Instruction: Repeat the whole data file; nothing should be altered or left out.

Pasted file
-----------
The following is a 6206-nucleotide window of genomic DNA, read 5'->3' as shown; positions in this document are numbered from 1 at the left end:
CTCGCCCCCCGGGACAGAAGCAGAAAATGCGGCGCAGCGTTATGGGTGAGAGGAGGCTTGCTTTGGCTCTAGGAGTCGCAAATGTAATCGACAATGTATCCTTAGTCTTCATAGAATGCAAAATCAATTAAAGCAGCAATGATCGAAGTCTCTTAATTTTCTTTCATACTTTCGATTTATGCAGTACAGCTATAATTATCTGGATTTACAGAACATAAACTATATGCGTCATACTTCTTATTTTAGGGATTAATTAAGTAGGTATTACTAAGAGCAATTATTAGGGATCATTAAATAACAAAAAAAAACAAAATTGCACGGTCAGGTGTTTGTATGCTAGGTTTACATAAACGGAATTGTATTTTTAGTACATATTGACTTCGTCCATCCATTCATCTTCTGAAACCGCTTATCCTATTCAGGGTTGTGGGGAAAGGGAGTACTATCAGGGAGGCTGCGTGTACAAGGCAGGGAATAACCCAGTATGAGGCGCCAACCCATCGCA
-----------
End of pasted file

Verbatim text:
The following is a 6206-nucleotide window of genomic DNA, read 5'->3' as shown; positions in this document are numbered from 1 at the left end:
CTCGCCCCCCGGGACAGAAGCAGAAAATGCGGCGCAGCGTTATGGGTGAGAGGAGGCTTGCTTTGGCTCTAGGAGTCGCAAATGTAATCGACAATGTATCCTTAGTCTTCATAGAATGCAAAATCAATTAAAGCAGCAATGATCGAAGTCTCTTAATTTTCTTTCATACTTTCGATTTATGCAGTACAGCTATAATTATCTGGATTTACAGAACATAAACTATATGCGTCATACTTCTTATTTTAGGGATTAATTAAGTAGGTATTACTAAGAGCAATTATTAGGGATCATTAAATAACAAAAAAAAACAAAATTGCACGGTCAGGTGTTTGTATGCTAGGTTTACATAAACGGAATTGTATTTTTAGTACATATTGACTTCGTCCATCCATTCATCTTCTGAAACCGCTTATCCTATTCAGGGTTGTGGGGAAAGGGAGTACTATCAGGGAGGCTGCGTGTACAAGGCAGGGAATAACCCAGTATGAGGCGCCAACCCATCGCA